Moments Under Rotation
- Dr. Doug Davis, 3D
This applet illustrates how the area moments of inertia and the product of inertia vary under rotation. The area shown is a circle that is rotated about the origin. The circle has a radius r1 and it rotates at a radius r2. The moments are all about the axes or origin. Values shown include the moment with respect to the x-axis,, the moment of inertia with respect to the y axis, the product of inertia, and the polar moment of inertia,, about the origin. The calculations are shown below. The right graph shows the relation between the moment of inertia and the product of inertia. The moments of inertia are shown on the abscissa ( x-axis) vs the product of inertia on the ordinate (y-axis). Points are added as you rotate by changing the angle . Note the scale changes as the radii are changed. Checking the box will plot the points (Iyy,-Ixy) instead of (Iyy,Ixy) and add a title the resulting figure. To clear the right graph change either radii on the left graph.
Rotate the area by moving the slider or selecting the play button. What shape appears in the right side graph? How does the shape change when you change the radii on the left graph? How does the axis scale vary when you change the radii on the left graph? How does the angle on the right change compared to the angle on the left? How would the rotation angle change if you rotated the axes instead of the circle? What happens when r2 is set to zero? How does the polar moment of inertia vary under a rotation? Do you notice a relation between the point and the point? Check the (Iyy, -Ixy) box and notice what happens to the relation between the point and the point? How would you calculate the radius r3 given the moments of inertia and the product of inertia at any rotation angle? How would you calculate the rotation angle, , where Ixy is zero given Ixx, Iyy and Ixy for a shape? Note: The observed behavior under rotation is the same for any shape.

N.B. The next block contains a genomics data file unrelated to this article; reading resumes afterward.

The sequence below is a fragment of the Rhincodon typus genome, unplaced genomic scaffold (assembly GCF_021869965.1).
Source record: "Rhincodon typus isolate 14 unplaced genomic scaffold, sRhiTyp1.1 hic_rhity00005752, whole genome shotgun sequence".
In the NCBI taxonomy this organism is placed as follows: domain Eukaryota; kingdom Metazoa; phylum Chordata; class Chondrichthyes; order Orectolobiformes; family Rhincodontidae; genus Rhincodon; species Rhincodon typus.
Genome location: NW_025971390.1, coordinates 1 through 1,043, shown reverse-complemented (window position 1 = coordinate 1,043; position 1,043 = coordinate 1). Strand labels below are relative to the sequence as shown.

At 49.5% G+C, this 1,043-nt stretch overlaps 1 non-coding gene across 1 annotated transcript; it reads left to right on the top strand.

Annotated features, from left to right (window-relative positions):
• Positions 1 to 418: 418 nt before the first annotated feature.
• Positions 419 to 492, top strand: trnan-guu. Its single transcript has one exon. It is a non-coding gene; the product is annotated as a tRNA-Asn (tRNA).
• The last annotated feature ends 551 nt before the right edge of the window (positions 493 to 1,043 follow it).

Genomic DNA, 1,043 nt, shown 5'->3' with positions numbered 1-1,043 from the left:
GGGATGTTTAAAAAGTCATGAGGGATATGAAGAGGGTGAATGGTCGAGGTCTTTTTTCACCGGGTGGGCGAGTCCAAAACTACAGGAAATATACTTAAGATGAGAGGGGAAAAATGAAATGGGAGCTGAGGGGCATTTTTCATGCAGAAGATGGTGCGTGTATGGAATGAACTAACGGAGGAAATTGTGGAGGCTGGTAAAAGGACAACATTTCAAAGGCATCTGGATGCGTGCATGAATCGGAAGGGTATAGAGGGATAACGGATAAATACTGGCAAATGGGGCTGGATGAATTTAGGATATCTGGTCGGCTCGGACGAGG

Moments of Inertia Moments of inertia about the circle centroid from tables: Apply the parallel axis theorem: Some trigonometric identities to note to help explain Mohr's circle results: and Product of Inertia For a circle the product of inertia about the center is always zero due to symmetry. Apply parallel axis theorem for product of inertia: Another notable trigonometric identity: Polar Moment of Inertia From Pythagorean theorem and polar moment definition Combining the above formulas for moments of inertia and noting the trigonometric identity gives